Did your grandparents have a profound impact on you and your outlook on life? For many of us, our grandparents’ age and wisdom gave an authority that sometimes surpassed our parents’ input. My grandmother was no exception. When she spoke, everyone listened!
My grandmother was a businesswoman. I’m guessing she ran a pretty tight budget. She ran a small beauty salon in her home for many years. Her lady friends would come and visit to get their hair done (or to get it “did” as the kids say now). While they were getting coiffed, Grandmother’s clients would read the National Enquirer and talk about the happenings of Deep Creek, Virginia.
In this hair salon there were two magical contraptions that any elementary-aged child could not resist. One was the spinning chair. My cousins and I spent hours and hours spinning each other around until we were so dizzy that we could not even stand up! We also had unfettered access to the hairdryers. These were the “beauty salon” chairs with dome hoods you sit under while your perm processes. To the ladies coming to see Grandmother, these were cones of silence. But to us, they were space helmets built into the seats of our rocket. As young astronauts, we took countless trips to the moon and Mars as we pulled down those “helmets” and blasted off.
Even though grandmother let us play on her fun chairs, she also made it very clear what she did like and what she did not like. One thing she did not like was for men to have long hair. Whenever I came to visit she would gladly offer to cut my hair. One time after the haircut, she handed me a five dollar bill and said, “Here you go. Thank you for letting me cut your hair.” Confused as to why she would pay me, I said to her “But Grandmother, you did me a favor. Why are you paying me?” She looked at me, smiled, and said, “David, when somebody who cares about you offers you money, you smile, say thank you and you take the money.”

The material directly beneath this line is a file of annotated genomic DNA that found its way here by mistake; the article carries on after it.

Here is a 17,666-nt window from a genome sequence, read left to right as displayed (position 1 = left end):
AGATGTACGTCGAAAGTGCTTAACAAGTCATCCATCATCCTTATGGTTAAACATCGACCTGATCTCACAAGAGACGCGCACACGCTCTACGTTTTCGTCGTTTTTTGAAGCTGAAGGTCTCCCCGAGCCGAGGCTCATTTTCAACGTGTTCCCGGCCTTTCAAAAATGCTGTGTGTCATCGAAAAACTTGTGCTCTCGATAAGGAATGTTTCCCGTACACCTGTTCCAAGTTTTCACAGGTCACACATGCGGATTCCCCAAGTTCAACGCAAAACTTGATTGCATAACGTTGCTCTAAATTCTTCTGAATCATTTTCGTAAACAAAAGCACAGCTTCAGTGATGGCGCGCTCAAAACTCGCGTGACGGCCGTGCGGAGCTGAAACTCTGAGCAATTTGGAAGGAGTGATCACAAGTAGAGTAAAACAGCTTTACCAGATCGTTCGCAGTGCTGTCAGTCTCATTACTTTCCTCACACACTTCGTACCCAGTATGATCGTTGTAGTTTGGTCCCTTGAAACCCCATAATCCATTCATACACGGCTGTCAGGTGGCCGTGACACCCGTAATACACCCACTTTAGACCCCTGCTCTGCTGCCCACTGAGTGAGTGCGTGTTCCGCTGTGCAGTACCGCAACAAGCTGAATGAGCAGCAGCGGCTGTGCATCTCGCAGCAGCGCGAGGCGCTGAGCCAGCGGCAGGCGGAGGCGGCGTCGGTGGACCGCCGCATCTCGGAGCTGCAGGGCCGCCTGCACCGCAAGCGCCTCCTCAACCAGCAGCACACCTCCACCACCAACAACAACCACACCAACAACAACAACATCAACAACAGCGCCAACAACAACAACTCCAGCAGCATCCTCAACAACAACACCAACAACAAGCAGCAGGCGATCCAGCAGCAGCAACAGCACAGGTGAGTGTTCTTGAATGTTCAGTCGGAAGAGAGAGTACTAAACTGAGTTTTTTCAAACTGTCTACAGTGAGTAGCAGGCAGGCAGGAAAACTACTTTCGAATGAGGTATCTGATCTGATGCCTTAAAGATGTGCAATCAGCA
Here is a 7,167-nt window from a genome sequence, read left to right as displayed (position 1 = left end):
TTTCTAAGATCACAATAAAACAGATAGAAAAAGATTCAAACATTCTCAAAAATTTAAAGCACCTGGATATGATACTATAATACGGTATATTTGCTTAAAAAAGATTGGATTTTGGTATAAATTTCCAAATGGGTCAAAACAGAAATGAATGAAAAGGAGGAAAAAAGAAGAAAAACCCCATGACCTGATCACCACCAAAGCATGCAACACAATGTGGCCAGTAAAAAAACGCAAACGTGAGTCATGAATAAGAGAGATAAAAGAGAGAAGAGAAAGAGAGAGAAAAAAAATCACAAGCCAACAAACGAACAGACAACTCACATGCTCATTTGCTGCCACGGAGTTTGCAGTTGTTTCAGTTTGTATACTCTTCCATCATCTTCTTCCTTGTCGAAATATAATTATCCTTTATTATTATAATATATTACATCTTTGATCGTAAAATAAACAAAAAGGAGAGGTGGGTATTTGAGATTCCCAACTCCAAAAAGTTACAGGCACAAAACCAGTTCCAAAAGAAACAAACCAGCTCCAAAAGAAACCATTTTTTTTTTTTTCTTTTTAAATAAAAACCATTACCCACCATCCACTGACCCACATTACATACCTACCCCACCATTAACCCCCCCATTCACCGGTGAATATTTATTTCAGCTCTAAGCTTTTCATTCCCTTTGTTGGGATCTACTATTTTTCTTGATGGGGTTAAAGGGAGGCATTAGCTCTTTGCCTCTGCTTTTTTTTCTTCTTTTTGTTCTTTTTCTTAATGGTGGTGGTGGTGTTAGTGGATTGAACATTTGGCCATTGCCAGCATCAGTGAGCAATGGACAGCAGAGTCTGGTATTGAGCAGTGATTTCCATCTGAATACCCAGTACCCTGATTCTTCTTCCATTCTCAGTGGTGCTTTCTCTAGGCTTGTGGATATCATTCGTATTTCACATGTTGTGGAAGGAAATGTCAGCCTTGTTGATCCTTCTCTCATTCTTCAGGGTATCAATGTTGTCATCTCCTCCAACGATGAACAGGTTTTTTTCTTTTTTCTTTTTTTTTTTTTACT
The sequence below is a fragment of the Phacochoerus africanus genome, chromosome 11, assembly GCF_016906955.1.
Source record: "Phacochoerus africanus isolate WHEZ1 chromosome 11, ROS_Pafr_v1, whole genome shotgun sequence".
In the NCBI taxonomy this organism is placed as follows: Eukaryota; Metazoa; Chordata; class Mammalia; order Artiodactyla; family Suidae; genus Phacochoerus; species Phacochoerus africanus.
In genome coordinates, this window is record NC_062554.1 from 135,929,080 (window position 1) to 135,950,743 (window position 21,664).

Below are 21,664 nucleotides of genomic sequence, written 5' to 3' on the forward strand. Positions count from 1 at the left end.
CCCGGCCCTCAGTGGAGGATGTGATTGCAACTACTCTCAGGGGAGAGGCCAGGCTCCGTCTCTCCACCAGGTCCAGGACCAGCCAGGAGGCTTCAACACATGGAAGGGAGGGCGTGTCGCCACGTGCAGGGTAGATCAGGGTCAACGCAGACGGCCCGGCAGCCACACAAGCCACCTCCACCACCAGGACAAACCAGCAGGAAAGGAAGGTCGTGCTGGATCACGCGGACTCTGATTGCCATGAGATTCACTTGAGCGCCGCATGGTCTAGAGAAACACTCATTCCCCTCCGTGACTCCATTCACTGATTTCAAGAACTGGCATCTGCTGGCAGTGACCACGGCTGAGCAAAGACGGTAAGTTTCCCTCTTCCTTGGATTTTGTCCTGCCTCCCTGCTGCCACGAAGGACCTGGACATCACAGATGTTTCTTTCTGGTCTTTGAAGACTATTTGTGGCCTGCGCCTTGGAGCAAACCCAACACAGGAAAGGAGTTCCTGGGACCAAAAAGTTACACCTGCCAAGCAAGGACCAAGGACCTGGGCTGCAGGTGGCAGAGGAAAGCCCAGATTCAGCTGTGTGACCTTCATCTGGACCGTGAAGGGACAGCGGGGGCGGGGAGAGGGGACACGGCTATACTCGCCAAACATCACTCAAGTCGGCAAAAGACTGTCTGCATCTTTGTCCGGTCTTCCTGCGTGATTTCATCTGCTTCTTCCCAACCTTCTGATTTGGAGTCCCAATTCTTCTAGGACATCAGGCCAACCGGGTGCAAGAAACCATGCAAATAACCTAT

So what does any of this have to do with financial planning?
The answer is really quite simple: Corporations, your employer, and the government (yes, the government!) are offering you money, but many either refuse to take it, or do not know it is available.
Perhaps your employer offers a 401(k) with the company match, but you do not think you are in a position right now to set aside enough money to earn the match. I strongly believe that anyone, regardless of income level, can set aside at least 3% or 4% of their salary in order to earn a company match. Grandmother would say, “When your employer offers you money, you take it!”
Our good old friend Uncle Sam offers us money all the time, but many of us still refuse to take it. Health savings accounts have gained in popularity in recent years, yet many people are not aware of the huge tax benefits these programs can offer. Let’s do the research. Let’s take the tax savings!
Many folks near (or in) retirement have huge tax opportunities by making the most of Roth conversions, IRA distribution planning, or by implementing thoughtful charitable giving strategies. The government has offered up the ability to use the strategies. It’s time to smile, say thank you, and take it!
Business owners: With the recent tax changes, there are several planning opportunities built around maximizing the Qualified Business Income (QBI) deduction. You should explore these options with your professional advisors. Smile and take the tax savings!
There are numerous other opportunities to save money or to take savings that are available to you: 529 college savings plans, credit card reward programs…I could go on and on. Let’s stop refusing these opportunities. Instead, let’s smile, say thank you, and take them!
For our list of common tax strategies for retirees, click here
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This information is not intended to be a substitute for specific individualized tax advice. We suggest that you discuss your specific tax issue with a qualified tax advisor.
Traditional IRA account owners should consider the ax ramifications, age and income restrictions in regards to executing a conversion from a Traditional IRA to a Roth IRA. The converted amount is generally subject to income taxation.
Prior to investing in a 529 plan investors should consider whether the investor’s or designated beneficiary’s home state offers any state tax or other state benefits such as financial aid, scholarship funds, and protection from creditors that are only available for investments in such state’s qualified tuition program. Withdrawals used for qualified expenses are federally tax free. Tax treatment at the state level may vary. Please consult with your tax advisor before investing.